Interview: Music Technology (November 1988)

This page reproduces some of Alan Ayckbourn's significant quotes from the interview.

The Syncalvier And The Stage

by John Walters

"I have it [music] in the blood, as it were. music. I realise that it's something to do with maths, which baffles me, but it remains a purely emotive and rather mystic experience. So it has a magic which alas, the theatre no longer has. The swish of the curtain going up merely fills me full of anxiety. Music is quite obsessive, I spend an awful lot of money on it. I use it a lot when I'm writing, probably not while I'm writing, but during the time I'm writing. I get drawn to various types of music - when I was writing Absent Friends I must have bought every requiem mass that was ever written. I went through an appalling phase of heavy metal for a long time - I think that was around Henceforward... time - experiencing the violence of modern music."

"It always seemed to me that the book-writer in most musicals is the poor relation to lyricists and composers. A lot of musicals are hung around the most appalling books. Dreadful, the dialogue's appalling and the dramatic quality between the music and lyrics and the book, it seems to me is often quite drastic... unless they clearly have some well-known story-line."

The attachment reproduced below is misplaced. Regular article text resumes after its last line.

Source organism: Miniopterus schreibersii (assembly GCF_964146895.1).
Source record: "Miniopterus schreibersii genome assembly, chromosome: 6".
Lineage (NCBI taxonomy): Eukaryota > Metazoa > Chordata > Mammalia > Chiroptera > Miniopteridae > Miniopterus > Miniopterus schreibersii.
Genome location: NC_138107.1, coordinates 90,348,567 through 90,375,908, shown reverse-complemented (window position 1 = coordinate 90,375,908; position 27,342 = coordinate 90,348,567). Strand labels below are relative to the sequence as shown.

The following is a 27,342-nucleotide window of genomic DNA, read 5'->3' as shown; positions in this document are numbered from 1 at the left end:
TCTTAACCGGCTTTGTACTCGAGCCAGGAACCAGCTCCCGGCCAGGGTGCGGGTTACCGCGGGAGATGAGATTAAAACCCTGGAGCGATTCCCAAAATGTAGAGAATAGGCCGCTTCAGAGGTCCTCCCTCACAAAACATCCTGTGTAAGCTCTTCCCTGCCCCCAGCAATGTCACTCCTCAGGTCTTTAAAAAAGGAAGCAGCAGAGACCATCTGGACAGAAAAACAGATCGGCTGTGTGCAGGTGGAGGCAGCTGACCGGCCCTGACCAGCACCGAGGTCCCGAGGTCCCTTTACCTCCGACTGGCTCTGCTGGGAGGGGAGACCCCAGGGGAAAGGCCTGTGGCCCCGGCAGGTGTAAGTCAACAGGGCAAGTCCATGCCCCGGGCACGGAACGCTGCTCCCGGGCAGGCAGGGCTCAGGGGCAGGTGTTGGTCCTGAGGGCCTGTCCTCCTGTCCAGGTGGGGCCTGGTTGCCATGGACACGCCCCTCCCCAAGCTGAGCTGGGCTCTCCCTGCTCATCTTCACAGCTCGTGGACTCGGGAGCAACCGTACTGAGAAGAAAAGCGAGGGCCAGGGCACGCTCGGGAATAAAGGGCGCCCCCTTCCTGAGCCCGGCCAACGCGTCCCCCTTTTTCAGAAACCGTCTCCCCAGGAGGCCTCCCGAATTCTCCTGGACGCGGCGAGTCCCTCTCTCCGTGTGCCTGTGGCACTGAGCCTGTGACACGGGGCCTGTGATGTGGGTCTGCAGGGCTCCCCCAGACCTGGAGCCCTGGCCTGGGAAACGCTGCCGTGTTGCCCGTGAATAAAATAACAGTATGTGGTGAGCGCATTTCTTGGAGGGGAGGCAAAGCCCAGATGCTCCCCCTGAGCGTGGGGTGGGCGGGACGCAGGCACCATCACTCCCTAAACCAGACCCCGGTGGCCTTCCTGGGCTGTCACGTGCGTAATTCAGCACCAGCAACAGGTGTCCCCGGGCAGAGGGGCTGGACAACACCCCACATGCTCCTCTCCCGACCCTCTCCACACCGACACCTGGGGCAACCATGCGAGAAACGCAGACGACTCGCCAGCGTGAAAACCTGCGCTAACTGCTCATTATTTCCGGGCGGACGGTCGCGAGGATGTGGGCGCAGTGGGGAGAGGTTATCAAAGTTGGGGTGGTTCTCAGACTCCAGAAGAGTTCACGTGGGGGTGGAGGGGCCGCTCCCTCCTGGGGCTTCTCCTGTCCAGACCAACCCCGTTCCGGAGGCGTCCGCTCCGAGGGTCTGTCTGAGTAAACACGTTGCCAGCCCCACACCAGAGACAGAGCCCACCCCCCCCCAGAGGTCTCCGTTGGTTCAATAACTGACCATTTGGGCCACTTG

"It seemed to me that a writer, or a playwright or a novelist, on stage is one of the most boring characters you can think of because there is nothing to see. Somehow or other I wanted an audience to get as close to an act of creation as they could. It seemed important that in the end, he, my hero should do something. Then I asked Paul to look into state-of-the-art sampling stuff and what was going on and he said there is this extraordinary machine up in North London, the Synclavier, and this nice girl up there called Yasmin. So he and I went up, and she showed us a billionth of what it can do. It did what I hoped it would, but obviously I pushed it a bit further. Everything it did I made it do at 15 times the speed because we couldn't sit around for eight weeks as she and Paul did in order to sample and re-synthesise sound.

"One of the major elements of the play [
Henceforward…] is the way a writer piratises the personal experiences he has. And in a sense can sometimes betray them. I wanted to say this not too ponderously but at the same time make a point. A man who kept digital recorders running all the time in every single room in the house including the bathroom seemed to me the ultimate - the man obsessed with 'the right sound'."